Of course, when our church celebrated Christmas, we hid the wine glasses and broke out the plastic tumblers. We filled them with Seven Up and grape juice. We called it a celebration. We called it Communion.
There is a certain wisdom, call it Pastoral Survival 101, in separating personal convictions from public practice. One of my mentors will not drink a beer with me in his home town, but will happily raise a glass in my neighborhood. And if I follow the same policy, we have to meet at a neutral location. (Chicago, Lance's Bar and Grille, 9:00?)
When it comes to teaching, preaching, and everyday conversation, there are certain personal convictions or sin struggles that are not helpful for full disclosure. This is a pastoral tension. I've known pastors who confessed sin and lost jobs. I've know pastors who hid sin and it found them out. Transparency is a risky business.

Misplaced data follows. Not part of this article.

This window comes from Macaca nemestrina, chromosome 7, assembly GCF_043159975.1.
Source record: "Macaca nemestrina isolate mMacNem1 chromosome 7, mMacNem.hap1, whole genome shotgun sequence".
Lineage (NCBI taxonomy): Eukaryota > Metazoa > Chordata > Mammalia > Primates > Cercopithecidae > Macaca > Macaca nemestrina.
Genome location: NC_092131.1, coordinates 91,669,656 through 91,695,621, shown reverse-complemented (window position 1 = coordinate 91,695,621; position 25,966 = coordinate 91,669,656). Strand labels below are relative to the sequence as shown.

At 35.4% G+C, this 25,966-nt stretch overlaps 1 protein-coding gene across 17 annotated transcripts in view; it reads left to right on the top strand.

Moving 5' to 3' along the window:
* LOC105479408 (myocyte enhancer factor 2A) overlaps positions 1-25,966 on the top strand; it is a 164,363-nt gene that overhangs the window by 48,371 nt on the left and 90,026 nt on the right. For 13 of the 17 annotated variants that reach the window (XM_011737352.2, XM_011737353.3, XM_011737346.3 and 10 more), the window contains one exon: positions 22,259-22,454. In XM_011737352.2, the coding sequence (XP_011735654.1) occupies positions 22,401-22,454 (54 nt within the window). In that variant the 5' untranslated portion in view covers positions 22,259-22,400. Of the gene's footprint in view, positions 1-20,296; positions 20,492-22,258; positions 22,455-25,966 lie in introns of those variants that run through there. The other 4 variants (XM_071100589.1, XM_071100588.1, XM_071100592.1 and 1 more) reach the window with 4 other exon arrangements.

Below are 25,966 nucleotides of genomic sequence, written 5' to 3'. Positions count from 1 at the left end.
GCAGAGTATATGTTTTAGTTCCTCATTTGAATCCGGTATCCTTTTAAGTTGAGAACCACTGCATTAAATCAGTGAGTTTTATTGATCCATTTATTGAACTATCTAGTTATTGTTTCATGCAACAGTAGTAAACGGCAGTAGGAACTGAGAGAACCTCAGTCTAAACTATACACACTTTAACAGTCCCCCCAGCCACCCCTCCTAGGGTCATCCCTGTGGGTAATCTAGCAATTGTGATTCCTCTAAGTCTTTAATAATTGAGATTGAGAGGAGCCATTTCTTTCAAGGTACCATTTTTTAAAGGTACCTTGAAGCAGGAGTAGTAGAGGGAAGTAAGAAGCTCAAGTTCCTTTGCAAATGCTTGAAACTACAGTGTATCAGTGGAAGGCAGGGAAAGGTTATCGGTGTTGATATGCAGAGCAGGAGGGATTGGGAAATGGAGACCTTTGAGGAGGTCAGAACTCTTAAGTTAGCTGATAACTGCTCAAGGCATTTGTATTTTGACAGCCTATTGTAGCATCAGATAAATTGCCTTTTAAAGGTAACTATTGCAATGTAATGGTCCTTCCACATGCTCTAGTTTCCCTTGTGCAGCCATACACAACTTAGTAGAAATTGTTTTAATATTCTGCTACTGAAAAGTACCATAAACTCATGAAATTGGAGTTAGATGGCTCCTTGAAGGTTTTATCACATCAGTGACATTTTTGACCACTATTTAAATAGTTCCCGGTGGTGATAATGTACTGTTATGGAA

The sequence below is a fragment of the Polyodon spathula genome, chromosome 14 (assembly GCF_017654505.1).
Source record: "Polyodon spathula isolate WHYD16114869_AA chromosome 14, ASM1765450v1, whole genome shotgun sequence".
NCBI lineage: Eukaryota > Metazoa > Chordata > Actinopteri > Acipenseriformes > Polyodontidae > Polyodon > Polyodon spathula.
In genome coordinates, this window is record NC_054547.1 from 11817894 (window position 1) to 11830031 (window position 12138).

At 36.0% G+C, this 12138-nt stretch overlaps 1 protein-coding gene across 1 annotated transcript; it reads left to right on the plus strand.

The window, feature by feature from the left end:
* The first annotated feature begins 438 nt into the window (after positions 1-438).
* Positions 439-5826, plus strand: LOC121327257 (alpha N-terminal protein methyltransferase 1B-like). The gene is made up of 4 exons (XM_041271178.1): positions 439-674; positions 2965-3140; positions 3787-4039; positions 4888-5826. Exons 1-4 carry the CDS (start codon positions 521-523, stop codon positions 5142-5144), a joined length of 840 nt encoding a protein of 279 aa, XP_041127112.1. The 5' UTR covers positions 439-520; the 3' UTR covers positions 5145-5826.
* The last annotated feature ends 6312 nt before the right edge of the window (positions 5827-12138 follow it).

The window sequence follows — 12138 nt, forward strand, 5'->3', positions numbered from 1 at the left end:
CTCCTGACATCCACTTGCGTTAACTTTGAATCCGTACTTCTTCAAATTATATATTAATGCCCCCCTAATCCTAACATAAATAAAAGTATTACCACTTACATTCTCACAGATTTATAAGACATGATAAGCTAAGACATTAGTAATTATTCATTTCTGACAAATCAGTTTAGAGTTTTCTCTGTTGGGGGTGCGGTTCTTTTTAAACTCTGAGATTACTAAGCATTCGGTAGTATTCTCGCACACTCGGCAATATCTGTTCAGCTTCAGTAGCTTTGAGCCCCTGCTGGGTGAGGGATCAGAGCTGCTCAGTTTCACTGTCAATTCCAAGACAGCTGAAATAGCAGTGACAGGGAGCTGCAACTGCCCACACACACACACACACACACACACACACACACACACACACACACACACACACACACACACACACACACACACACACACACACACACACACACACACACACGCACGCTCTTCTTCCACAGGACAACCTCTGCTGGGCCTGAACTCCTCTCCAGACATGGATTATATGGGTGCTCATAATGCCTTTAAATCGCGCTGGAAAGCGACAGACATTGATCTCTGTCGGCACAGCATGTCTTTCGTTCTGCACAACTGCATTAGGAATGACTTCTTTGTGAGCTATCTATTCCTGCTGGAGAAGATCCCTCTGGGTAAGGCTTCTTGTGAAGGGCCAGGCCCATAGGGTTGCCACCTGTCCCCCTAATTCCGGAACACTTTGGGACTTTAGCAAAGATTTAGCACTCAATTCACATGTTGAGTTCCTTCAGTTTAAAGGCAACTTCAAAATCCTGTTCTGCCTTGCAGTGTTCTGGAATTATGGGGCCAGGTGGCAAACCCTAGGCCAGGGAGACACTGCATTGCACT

The sermon should not be treated as a confessional booth. Nor should it serve as an impersonal discourse on doctrine. Pastors make moral decisions. Pastors make ethical judgments. Pastors distinguish between family practice and public ministry. And pastors lead others to due the same.
I'm not unaware of the "stronger/weaker" brother arguments in Romans 14. Christian liberty is an important issue. Moreover, personal liberties further expose the pastoral tension of transparency. The two reasons below illustrate:
- I cannot make decisions for any other person; each one is responsible for their choices
- I influence other people's decisions; teachers/leaders face a fiercer judgment